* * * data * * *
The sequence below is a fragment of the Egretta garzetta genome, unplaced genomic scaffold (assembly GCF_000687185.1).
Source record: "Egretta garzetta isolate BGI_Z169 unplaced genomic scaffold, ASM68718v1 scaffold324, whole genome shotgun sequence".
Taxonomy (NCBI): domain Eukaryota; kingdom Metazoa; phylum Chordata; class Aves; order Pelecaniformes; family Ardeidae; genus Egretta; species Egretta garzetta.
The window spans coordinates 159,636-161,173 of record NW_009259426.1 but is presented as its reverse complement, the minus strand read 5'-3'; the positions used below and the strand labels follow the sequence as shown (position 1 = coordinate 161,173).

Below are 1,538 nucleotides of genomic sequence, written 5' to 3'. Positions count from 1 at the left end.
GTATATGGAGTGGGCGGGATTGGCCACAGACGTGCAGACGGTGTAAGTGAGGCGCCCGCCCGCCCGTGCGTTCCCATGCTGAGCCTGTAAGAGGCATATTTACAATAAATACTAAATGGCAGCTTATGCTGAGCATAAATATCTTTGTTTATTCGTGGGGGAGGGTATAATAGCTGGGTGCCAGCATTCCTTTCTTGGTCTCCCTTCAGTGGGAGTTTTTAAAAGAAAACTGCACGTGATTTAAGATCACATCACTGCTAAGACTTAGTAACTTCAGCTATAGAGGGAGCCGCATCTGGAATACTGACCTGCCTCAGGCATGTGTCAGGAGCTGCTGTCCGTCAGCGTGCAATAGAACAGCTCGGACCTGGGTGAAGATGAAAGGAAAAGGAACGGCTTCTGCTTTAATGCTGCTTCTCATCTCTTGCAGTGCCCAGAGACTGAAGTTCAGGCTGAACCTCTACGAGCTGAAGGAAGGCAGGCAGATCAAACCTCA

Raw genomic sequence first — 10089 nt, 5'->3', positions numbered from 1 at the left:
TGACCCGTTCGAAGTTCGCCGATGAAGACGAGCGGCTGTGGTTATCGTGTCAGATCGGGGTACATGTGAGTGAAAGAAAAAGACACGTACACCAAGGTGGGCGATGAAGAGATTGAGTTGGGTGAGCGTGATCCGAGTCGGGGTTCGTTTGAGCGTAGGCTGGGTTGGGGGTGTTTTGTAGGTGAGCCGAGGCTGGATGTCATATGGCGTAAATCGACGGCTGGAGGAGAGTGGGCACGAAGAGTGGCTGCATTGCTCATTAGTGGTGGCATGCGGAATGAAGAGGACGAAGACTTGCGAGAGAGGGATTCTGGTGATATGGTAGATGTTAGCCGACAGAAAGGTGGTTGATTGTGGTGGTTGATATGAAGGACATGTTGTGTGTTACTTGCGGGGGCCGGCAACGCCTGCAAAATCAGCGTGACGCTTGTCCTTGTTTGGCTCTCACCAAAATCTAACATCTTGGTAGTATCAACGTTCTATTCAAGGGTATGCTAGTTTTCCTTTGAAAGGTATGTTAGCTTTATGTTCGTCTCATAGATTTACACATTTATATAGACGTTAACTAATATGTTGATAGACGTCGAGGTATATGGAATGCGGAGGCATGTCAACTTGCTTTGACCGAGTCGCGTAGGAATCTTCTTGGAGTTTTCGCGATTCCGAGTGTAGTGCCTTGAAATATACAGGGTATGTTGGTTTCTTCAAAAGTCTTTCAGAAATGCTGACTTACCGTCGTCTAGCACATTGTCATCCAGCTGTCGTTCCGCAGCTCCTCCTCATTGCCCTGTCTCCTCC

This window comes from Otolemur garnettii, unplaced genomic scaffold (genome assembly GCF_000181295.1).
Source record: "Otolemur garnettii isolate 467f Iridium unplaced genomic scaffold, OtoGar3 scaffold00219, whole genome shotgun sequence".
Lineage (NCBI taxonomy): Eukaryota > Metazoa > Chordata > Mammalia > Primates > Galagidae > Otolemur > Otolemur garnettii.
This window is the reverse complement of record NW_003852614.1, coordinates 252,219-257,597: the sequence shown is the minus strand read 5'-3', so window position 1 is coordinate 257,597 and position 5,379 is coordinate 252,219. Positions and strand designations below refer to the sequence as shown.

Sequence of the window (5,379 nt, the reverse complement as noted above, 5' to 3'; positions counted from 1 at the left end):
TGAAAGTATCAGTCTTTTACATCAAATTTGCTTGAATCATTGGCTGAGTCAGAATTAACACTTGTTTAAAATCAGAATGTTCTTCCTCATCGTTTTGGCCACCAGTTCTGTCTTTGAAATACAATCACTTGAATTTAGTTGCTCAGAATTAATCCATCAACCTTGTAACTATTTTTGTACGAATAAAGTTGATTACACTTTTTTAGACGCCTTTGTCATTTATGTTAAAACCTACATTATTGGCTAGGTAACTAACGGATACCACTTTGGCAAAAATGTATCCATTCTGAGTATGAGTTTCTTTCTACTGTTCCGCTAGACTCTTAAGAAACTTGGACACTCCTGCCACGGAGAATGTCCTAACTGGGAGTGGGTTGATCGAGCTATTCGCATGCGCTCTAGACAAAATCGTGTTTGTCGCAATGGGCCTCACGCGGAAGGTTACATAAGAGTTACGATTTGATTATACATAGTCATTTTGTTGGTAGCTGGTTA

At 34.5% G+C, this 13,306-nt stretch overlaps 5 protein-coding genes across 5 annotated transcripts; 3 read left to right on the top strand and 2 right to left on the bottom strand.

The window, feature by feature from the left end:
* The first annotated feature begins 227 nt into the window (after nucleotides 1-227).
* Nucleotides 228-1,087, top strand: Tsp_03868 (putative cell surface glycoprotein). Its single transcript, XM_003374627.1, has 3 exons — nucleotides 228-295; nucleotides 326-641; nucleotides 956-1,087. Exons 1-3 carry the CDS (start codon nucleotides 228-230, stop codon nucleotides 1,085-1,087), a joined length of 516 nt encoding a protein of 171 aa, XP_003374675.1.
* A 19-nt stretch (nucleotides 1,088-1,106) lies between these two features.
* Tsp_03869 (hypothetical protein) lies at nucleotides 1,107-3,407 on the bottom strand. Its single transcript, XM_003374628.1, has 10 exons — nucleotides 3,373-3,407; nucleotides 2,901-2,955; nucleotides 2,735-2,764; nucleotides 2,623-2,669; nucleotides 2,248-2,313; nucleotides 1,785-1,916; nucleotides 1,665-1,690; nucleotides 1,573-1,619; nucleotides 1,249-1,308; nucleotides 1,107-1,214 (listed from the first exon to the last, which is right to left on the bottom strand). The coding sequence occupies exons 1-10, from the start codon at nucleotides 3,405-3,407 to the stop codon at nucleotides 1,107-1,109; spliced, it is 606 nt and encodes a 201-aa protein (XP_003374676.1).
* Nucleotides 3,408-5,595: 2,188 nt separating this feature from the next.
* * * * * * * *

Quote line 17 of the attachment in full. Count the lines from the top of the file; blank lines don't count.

* The first annotated feature begins 227 nt into the window (after nucleotides 1-227).